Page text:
Fashion: French kissing

Topolino is the make-up artist Alexander McQueen and co turn to when they want the face to be as extravagant and pace-setting as the clothes. Tamsin Blanchard watches Marseilles' finest craft his creations backstage for hat-maker Philip Treacy. Photographs by Derek Santini

here are four hours before Philip Treacy's hat show is due to begin (and six hours before it actually does) and there is tension backstage in the tent built for London Fashion Week outside the Natural History Museum. The hats have not arrived; Philip is still adding a few finishing touches in his Victoria studio. The empty hat stands are lined up on the table waiting. The models are already here - Jade, Jodie Kidd and Susy Bick - slouched in front of a row of mirrors, cigarettes in hand, chatting to each other like sixth-formers on afternoon break. The hairdressers are getting on with their work, constructing giant horns at the back of the girls' heads. But the make-up team are getting agitated. It is not Philip Treacy they are waiting for but one of the fashion world's most legendary and creative make-up artists, Topolino.

There are two shows happening at this venue tonight: one front of house, when the latest Treacy confections will be unveiled to an audience that includes Princess Michael of Kent, Alexander McQueen and the couturier Antony Price. The other will be backstage before the show. The camera crew is all ready. Topolino is about to be filmed at work for a new advertising campaign for Max Factor.

Finally, the boyish, Puck-like figure from Marseilles arrives. The make- up artist is a similar build to Prince but doesn't feel the need to sport Cuban heels. He wears a midriff-exposing child's-size T-shirt printed with a spine up the back and Hysteric Glamour's Sex hipsters. The bridge of his nose is pierced, almost between his eyes. You can sense straightaway that this man has limitless energy as he sets to work.

Topolino is known for his extravagant work on Alexander McQueen's own label shows and his first Givenchy haute couture collection, as well as for creating some of the most extreme beauty looks for glossy magazines. Extreme he may be, but Topolino's work influences the make-up we actually wear, however diluted his visions may become by the time they reach us.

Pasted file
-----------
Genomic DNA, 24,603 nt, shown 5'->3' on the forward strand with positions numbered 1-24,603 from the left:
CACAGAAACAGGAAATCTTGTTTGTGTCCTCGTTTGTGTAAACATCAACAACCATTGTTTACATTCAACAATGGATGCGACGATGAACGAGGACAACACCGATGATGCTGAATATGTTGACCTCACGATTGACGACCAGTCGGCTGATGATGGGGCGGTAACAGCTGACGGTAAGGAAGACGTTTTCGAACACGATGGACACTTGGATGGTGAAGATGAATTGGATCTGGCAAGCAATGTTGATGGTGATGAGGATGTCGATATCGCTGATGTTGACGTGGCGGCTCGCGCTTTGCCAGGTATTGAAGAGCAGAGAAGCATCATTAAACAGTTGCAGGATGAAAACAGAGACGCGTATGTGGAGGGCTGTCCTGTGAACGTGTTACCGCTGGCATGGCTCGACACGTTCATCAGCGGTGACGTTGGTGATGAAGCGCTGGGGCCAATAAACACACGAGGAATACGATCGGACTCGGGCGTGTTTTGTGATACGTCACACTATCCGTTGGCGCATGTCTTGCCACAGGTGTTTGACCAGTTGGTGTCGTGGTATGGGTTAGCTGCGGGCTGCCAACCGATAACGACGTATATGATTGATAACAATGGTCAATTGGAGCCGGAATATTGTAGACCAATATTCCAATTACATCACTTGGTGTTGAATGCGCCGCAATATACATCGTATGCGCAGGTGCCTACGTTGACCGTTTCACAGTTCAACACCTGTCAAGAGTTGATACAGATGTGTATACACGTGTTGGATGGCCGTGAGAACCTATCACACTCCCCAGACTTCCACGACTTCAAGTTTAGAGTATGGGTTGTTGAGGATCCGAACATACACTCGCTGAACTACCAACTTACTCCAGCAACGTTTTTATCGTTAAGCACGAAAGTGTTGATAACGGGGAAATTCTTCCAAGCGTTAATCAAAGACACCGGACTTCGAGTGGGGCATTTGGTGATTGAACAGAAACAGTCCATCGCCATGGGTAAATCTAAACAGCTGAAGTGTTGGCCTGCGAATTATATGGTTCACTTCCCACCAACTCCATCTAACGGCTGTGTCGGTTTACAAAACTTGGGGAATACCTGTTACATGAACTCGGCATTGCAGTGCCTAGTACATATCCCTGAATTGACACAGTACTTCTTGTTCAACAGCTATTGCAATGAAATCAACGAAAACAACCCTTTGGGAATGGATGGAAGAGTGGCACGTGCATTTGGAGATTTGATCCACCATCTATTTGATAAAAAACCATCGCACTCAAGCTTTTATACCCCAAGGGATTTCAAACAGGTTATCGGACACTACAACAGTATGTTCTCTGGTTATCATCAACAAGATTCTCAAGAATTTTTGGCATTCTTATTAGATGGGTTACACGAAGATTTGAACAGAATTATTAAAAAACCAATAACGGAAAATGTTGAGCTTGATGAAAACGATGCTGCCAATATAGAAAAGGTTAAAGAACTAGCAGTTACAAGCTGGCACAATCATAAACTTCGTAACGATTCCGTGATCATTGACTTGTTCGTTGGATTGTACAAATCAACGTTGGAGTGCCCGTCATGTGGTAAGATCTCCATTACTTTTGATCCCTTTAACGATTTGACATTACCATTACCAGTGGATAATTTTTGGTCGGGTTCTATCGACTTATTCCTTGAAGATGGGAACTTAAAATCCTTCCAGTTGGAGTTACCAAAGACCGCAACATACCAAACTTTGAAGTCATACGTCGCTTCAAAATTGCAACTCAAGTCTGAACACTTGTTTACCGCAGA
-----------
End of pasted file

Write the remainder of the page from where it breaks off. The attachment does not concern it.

For the filming, his two models are Susy Bick and Honor Fraser. He and Susy go way back. She worked with him on his first job over 10 years ago. "I thought he was like a Nureyev when I first met him," she says. It was an advertising campaign and the photographer was Stephan Sednaoui. "I've worked with him quite a few times over the years and he's always done incredible things." In particular, Bick remembers a time when they were doing a job with the photographers Pierre et Gilles. Topolino made her face completely white. It took seven hours.

Today, Susy's mascara alone takes about 40 minutes. If anything is going to sell mascara, this will. Topolino takes a mascara wand and bends it as Uri Geller might a spoon. With the modified instrument, he begins work on the eyes, building up layer upon layer of black. He is famous for his spider eyelashes, long and straggly like tarantula legs. I am amazed there is any mascara left in the tube by the time he has finished squashing the lashes upwards, pressing them hard up against her eyelids. It looks painful.

As he works, Topolino briefs his team. "Pas de blush," he says, wiping off the excess mascara with cotton buds. He looks closely to examine his work and then pulls out the mascara brush again, bending the lashes so they stand up on end. He lights a cigarette for Susy who looks totally unperturbed and not the least bit worried about the future of her eyelashes, which are now as stiff as cardboard. Then he applies pancake foundation, starting with her ears.

Meanwhile, the hats are beginning to arrive, but there is still no sign of Philip. And in the middle of the backstage area, Isabella Blow, Philip's most ardent fan and collector, is busy being tied into a kimono and shown how to walk in it. It is only later that I realise she is not in the show; she is merely preparing for her front row seat. She has her own make-up done Topolino-style. Now Topolino is finally convinced that the lashes are exaggerated enough and turns his attention to the lips. Instead of lipstick, he is going to dust the lips with rectangles of glitter. He covers the area in Vaseline - the make-up artist's best friend - and marks a perfect rectangle around the lip area with masking tape. The model Jade Parfitt watches fascinated in the mirror as iridescent glitter is applied to the area. Topolino uses tweezers to peel off the tape and, voila, she is ready. Susy looks like she has just drunk a big pint of glittery milk. "Yes you can eat, Susy," he says. As long as it is liquid sucked through a straw.

Next, it is Honor Fraser's turn in the hot seat. "He is extremely artistic. He doesn't use make-up as something that has to be practical," she says. The completed look has a strange luminous beauty about it. Honor and Susy positively glow. Now, all Max Factor has to do is get its head around redesigning a new mascara wand - one that bends at right angles on itself. Alternatively, you could always try it yourself, but be careful not to poke your eye out

Caption: `The boyish, Puck-like figure from Marseilles' (far left) waves his magic wand at Philip Treacy's autumn winter '98 show; the square lips are drawn out with the aid of every make-up artist's favourite tool, masking tape. Left: the tenth coat of mascara is applied. Above: Topolino goes back to his drawings for an accurate translation

Above: the finished results on the catwalk for Philip Treacy's autumn winter '98 collection.

Above left: time for a quick fag break. Left: a last minute consultation for Topolino with Philip

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